“I’m focused on trying to find a place to build our practice facility,” he said. “I’m focused on the new arena and our fans who’ve put down deposits on season tickets.”

Report: Sabres’ Lehner (ankle) suffered minor setback in recovery

Robin Lehner
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Sabres fans hoping Robin Lehner would return early from his high ankle sprain received some tough news on Tuesday — per ESPN’s Pierre LeBrun, Lehner suffered a “little setback” in his recovery.

Lehner was hurt in Buffalo’s opening game of the year and, originally, slated to miss 6-10 weeks. Six weeks have now passed, but optimism he’d be able to return in the earlier part of the timeframe has been dashed — LeBrun says Lehner’s projected return is now for mid-to-late December.

(So, closer to the 10-week estimate.)

While it’s not great news for the Sabres, it’s a positive development for the club’s other Swedish netminder, Linus Ullmark.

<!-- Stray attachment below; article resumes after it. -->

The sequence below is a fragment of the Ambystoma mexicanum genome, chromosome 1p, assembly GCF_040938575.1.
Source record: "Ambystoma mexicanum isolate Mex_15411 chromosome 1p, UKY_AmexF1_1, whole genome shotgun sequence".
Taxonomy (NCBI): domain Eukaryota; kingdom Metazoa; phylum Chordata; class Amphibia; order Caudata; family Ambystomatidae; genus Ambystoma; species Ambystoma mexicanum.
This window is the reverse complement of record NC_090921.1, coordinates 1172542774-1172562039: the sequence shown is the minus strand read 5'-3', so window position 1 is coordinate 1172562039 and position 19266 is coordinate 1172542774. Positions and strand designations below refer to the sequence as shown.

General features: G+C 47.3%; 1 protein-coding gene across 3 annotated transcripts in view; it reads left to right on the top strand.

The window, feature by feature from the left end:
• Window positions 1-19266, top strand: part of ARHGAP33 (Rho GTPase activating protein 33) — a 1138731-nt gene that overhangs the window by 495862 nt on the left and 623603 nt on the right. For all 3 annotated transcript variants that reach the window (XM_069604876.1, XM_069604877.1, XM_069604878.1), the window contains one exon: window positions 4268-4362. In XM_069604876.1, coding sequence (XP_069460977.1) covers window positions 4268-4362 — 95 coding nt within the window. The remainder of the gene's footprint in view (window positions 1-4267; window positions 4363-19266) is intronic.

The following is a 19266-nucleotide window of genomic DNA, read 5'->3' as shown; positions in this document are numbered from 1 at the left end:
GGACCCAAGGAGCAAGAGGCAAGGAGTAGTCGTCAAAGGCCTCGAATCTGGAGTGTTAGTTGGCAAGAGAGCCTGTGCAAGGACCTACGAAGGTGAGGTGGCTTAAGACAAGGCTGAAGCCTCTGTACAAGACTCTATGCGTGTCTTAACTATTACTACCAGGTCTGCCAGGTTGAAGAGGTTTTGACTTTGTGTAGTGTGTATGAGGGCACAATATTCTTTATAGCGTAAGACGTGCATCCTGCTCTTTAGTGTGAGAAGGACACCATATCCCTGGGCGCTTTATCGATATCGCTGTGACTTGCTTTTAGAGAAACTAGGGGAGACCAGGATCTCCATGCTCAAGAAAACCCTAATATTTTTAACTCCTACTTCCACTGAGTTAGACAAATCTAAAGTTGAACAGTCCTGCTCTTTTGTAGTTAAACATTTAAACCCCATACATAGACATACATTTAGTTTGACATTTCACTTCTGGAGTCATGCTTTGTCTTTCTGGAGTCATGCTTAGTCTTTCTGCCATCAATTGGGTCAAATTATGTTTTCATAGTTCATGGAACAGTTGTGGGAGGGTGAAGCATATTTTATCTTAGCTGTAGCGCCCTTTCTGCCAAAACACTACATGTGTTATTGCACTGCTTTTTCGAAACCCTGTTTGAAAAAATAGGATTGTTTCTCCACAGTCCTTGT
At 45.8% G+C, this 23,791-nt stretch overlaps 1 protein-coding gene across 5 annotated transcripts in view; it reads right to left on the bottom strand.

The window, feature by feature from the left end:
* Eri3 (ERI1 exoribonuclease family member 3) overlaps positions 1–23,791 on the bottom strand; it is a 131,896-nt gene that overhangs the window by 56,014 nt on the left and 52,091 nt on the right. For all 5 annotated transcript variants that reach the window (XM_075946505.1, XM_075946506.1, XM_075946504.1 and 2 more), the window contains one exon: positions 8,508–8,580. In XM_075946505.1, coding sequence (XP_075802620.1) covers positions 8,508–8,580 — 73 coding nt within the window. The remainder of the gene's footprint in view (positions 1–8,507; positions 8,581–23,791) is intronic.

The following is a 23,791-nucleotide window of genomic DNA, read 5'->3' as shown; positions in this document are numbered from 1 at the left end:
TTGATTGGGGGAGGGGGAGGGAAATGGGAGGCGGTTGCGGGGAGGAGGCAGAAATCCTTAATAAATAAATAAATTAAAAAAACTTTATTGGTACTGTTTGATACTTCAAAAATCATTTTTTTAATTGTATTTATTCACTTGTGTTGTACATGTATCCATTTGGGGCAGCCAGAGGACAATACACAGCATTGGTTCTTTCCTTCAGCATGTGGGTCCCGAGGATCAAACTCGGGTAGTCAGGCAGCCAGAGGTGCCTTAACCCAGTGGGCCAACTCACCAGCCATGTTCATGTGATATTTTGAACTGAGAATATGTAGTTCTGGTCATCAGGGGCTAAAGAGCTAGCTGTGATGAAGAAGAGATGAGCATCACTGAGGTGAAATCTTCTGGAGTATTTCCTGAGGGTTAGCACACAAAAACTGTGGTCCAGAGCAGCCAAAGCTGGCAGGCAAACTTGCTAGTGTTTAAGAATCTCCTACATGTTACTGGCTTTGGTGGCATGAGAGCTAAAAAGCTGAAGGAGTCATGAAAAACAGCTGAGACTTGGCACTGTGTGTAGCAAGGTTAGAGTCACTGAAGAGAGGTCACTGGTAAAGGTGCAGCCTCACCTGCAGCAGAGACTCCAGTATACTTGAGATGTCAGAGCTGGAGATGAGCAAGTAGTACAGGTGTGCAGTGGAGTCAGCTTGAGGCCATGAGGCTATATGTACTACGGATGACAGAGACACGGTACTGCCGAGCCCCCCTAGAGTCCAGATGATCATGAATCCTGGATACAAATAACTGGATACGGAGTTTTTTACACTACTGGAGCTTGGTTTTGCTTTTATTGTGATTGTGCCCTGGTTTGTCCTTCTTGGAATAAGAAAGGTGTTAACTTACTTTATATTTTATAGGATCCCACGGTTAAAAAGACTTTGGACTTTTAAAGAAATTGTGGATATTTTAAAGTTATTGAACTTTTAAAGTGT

Recalled from AHL Rochester shortly after Lehner got hurt, Ullmark is on a really nice run in November — just check his last five games played:


The last Lehner update from the Sabres came in early November, when head coach Dan Bylsma told the News his goalie was “doing really well,” but “not close yet to getting back on the ice.”

Welcome Ryan Johansen to the trade rumor mill

Ryan Johansen

Well, this kind of seemed inevitable — there are now trade rumblings involving Columbus center Ryan Johansen.

This evening, TSN’s Darren Dreger revealed that teams have been calling Blue Jackets GM Jarmo Kekalainen about the talented pivot, adding that one team classified Johansen as being “softly” in play.